Promises of “exposure” won’t pay the bills. But time and time again, freelancers from across the creative industries are being asked to work for free. A survey by the Association for Independent Professionals in conjunction with The Freelancer Club last year found that freelancers in the creative industries are estimated to lose £5,394 each a year, many of them exchanging their hard-earned skills simply for exposure, or a chance of building their portfolio in an increasingly competitive industry.
So it was rather ironic this week when freelance writer and creative arts producer Amber Massie-Blomfield was asked by The Department for Work and Pensions (DWP), the very organisation responsible for welfare policy, to get involved in an employment marketing campaign – a campaign she wouldn’t be getting paid for.
Amber took to Twitter to vent her frustration.
The Department for Work and Pensions asked me, a freelance writer, to create content to promote their #HerWayIn campaign for empowerment in female employment – without being paid… NOPE. @DWPpic.twitter.com/EDq6lmbeWL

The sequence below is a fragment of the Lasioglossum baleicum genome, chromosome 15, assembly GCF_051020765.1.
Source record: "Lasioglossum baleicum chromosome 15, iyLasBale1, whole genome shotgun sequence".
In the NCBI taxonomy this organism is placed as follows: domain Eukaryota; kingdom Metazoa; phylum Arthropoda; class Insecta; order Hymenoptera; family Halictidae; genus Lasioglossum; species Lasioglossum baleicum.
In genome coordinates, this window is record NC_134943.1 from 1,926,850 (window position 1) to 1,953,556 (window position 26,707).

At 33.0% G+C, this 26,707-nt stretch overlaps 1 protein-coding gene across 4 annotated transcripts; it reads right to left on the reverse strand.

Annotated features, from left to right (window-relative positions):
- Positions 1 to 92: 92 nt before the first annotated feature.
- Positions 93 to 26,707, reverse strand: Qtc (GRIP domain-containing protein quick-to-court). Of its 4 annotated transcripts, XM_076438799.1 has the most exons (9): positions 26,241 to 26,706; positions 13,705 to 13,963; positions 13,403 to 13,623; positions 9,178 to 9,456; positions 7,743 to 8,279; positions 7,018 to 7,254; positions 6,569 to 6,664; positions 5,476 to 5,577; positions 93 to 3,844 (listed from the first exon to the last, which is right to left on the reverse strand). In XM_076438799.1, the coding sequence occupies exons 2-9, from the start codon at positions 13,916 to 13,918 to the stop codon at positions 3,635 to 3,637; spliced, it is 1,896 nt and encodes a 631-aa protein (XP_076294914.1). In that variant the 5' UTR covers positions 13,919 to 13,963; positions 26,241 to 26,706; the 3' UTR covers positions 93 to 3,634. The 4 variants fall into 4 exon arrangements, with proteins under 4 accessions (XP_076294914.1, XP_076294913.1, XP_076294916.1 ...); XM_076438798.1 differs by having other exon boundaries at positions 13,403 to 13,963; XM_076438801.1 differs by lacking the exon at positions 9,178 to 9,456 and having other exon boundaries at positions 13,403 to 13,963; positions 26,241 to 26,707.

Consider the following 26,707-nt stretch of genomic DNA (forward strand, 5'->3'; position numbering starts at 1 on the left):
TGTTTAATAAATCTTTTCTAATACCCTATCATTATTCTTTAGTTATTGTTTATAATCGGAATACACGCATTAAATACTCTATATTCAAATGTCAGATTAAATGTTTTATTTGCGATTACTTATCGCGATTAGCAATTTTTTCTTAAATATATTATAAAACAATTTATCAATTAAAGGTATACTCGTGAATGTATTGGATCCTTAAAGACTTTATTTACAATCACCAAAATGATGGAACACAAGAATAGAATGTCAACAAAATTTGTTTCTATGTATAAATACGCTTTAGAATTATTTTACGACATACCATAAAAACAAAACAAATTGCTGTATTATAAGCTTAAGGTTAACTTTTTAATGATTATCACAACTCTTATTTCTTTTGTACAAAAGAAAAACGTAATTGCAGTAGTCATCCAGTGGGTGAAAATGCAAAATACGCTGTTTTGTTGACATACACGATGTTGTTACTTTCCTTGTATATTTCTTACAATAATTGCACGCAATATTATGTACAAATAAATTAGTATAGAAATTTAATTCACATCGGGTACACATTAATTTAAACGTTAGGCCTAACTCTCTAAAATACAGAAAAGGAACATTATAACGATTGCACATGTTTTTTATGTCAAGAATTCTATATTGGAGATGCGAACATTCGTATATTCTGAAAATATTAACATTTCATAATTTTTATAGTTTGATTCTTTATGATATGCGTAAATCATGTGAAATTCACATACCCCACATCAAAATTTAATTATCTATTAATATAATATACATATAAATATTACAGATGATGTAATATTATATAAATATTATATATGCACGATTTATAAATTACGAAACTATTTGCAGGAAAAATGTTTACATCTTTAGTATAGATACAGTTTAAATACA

— Amber Massie-Blomfield (@ambermb) June 21, 2018
The DWP approached Amber to take part in the campaign which she said “is about empowering women to find different routes into employment and different kind of employment models.”
“They wanted me to participate in the creation of a video where I would state my support for the campaign and share my expertise as a freelancer and how I’ve made my career work,” Amber told The Big Issue over the phone. “As well as writing a blog sharing my advice to how to pursue a freelance career.”